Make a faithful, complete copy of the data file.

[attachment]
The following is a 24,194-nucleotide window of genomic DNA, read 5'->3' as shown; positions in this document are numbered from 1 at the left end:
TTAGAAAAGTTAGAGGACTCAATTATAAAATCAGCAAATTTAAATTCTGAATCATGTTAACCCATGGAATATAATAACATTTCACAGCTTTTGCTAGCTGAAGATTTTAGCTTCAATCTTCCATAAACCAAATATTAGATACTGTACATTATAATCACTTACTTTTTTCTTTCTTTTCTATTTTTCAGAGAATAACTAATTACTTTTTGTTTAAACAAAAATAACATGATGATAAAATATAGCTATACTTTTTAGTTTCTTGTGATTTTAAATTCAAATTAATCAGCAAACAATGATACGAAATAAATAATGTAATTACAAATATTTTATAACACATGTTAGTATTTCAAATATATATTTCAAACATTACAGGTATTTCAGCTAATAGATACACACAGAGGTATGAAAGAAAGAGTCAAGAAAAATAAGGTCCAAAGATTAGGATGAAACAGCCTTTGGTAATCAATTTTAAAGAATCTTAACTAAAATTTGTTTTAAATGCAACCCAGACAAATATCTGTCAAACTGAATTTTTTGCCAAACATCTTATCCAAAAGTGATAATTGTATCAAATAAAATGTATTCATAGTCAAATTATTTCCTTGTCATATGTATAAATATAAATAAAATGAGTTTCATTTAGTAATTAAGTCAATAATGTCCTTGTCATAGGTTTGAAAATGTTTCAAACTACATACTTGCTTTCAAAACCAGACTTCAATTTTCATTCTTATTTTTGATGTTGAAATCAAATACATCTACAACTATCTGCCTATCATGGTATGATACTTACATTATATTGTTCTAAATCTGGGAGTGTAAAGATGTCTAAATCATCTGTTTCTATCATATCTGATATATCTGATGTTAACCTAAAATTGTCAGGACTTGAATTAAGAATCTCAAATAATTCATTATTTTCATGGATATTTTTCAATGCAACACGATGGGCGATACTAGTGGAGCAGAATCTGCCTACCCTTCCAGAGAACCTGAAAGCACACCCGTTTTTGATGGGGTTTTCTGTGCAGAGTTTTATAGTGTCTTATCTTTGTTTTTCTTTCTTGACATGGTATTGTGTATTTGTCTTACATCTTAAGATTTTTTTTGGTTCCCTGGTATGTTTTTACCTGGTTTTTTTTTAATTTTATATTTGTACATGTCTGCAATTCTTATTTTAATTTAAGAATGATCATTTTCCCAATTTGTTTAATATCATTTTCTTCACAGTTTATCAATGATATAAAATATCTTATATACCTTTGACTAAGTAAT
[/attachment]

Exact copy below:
The following is a 24,194-nucleotide window of genomic DNA, read 5'->3' as shown; positions in this document are numbered from 1 at the left end:
TTAGAAAAGTTAGAGGACTCAATTATAAAATCAGCAAATTTAAATTCTGAATCATGTTAACCCATGGAATATAATAACATTTCACAGCTTTTGCTAGCTGAAGATTTTAGCTTCAATCTTCCATAAACCAAATATTAGATACTGTACATTATAATCACTTACTTTTTTCTTTCTTTTCTATTTTTCAGAGAATAACTAATTACTTTTTGTTTAAACAAAAATAACATGATGATAAAATATAGCTATACTTTTTAGTTTCTTGTGATTTTAAATTCAAATTAATCAGCAAACAATGATACGAAATAAATAATGTAATTACAAATATTTTATAACACATGTTAGTATTTCAAATATATATTTCAAACATTACAGGTATTTCAGCTAATAGATACACACAGAGGTATGAAAGAAAGAGTCAAGAAAAATAAGGTCCAAAGATTAGGATGAAACAGCCTTTGGTAATCAATTTTAAAGAATCTTAACTAAAATTTGTTTTAAATGCAACCCAGACAAATATCTGTCAAACTGAATTTTTTGCCAAACATCTTATCCAAAAGTGATAATTGTATCAAATAAAATGTATTCATAGTCAAATTATTTCCTTGTCATATGTATAAATATAAATAAAATGAGTTTCATTTAGTAATTAAGTCAATAATGTCCTTGTCATAGGTTTGAAAATGTTTCAAACTACATACTTGCTTTCAAAACCAGACTTCAATTTTCATTCTTATTTTTGATGTTGAAATCAAATACATCTACAACTATCTGCCTATCATGGTATGATACTTACATTATATTGTTCTAAATCTGGGAGTGTAAAGATGTCTAAATCATCTGTTTCTATCATATCTGATATATCTGATGTTAACCTAAAATTGTCAGGACTTGAATTAAGAATCTCAAATAATTCATTATTTTCATGGATATTTTTCAATGCAACACGATGGGCGATACTAGTGGAGCAGAATCTGCCTACCCTTCCAGAGAACCTGAAAGCACACCCGTTTTTGATGGGGTTTTCTGTGCAGAGTTTTATAGTGTCTTATCTTTGTTTTTCTTTCTTGACATGGTATTGTGTATTTGTCTTACATCTTAAGATTTTTTTTGGTTCCCTGGTATGTTTTTACCTGGTTTTTTTTTAATTTTATATTTGTACATGTCTGCAATTCTTATTTTAATTTAAGAATGATCATTTTCCCAATTTGTTTAATATCATTTTCTTCACAGTTTATCAATGATATAAAATATCTTATATACCTTTGACTAAGTAAT